The failure of the Kapp Putsch

According to Britannica, Kapp took control of the government along with future Nazi Erich Ludendorff. Members of the Weimar Republic government fled Berlin and went to the southern part of the country. They only needed to wait a few days for Kapp and Ludendorff's government to fail on May 17.

The two men's mission was to start a rightist dictatorship, but they immediately ran into strong public opposition to their new government and its policies. Labor unions across the country went on strike to show their disapproval of the new government, and even worse for Kapp, civil servants simply refused to work for his regime. With no one willing to work with him, Kapp's government lasted only four days. He ended up fleeing the country along with a few of his co-conspirators. He eventually returned to Germany but died in 1922 while awaiting trial. Meanwhile, Erich Ludendorff went on to become a key player in the Nazi Party and was involved in the Beer Hall Putsch just three years after the failure of the Kapp Putsch.

The Ruhr Uprising

Members of the Social Democratic Party had helped in forming the Weimar Republic, which the Kapp Putsch had attempted to overthrow, per History. The Social Democratic Party, or SPD, were the ones who called on their supporters to strike, which brought the entire nation to a grinding halt and led to the end of the short-lived Kapp Putsch government.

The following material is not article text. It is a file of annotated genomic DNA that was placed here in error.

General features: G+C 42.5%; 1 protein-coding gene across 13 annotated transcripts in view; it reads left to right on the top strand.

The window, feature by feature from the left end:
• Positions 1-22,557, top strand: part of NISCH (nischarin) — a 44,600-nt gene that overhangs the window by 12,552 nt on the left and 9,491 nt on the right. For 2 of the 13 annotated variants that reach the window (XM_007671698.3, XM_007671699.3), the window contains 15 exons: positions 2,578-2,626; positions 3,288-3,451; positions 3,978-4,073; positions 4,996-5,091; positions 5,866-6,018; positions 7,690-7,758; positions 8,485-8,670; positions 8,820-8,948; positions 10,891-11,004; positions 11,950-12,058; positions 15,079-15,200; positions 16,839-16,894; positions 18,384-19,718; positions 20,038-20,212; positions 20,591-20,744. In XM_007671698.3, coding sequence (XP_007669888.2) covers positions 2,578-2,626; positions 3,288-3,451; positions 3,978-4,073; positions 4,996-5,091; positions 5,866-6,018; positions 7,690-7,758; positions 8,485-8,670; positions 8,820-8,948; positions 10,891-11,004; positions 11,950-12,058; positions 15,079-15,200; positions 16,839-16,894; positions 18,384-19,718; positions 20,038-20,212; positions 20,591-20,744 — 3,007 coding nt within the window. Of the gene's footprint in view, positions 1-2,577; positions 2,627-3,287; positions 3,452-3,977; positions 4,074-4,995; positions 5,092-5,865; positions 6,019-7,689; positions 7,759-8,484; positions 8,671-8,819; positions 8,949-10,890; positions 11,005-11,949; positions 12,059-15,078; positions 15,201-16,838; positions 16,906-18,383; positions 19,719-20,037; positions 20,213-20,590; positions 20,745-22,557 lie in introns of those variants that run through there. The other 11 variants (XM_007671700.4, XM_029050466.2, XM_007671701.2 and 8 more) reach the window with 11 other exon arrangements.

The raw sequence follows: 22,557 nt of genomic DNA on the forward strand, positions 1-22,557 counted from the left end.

The Ruhr region was heavily industrialized at the time, which meant that many of the people who lived and worked there were members of labor unions. As such, they were highly opposed to just about everything Kapp and the Freikorps stood for. Soon, workers formed a so-called Red Army to fight back against the Kapp. However, according to "The Communist Left in Germany 1918-1921" by Gilles Dauvé and Denis Authier (posted at the Marxists Internet Archive), the leftists fighting against Kapp, the Freikorp, and other right-wing groups, spanned the spectrum of left-wing ideologies from moderates to anarchists, and as such, they didn't see eye to eye with each other.

The fall of the Ruhr Uprising

The Red Army that came out of the Ruhr region was armed with weapons that had been hidden away since the conclusion of World War I and managed to seize more weapons that had been previously confiscated (via The Communist Left in Germany 1918-1921). However, by May 20, 1920, the labor strikes — which had been more instrumental in ending the Kapp Putsch than their weapons — came to an end.

The German government and the Ruhr factions met to discuss what to do next. They reached a deal on May 25, which included the provision that the Reichswehr — the German army — would stay out of the region. This wasn't much of a concession, as the treaty of Versailles stipulated that the region was supposed to remain neutral anyway. However, the more extreme Red Army wound up ignoring the agreement, which led to more tension.

There were major ramifications for the instability that occurred over this period of around two weeks. However, in June 1920, elections installed a more centrist government after the right-wing and left-wing uprisings.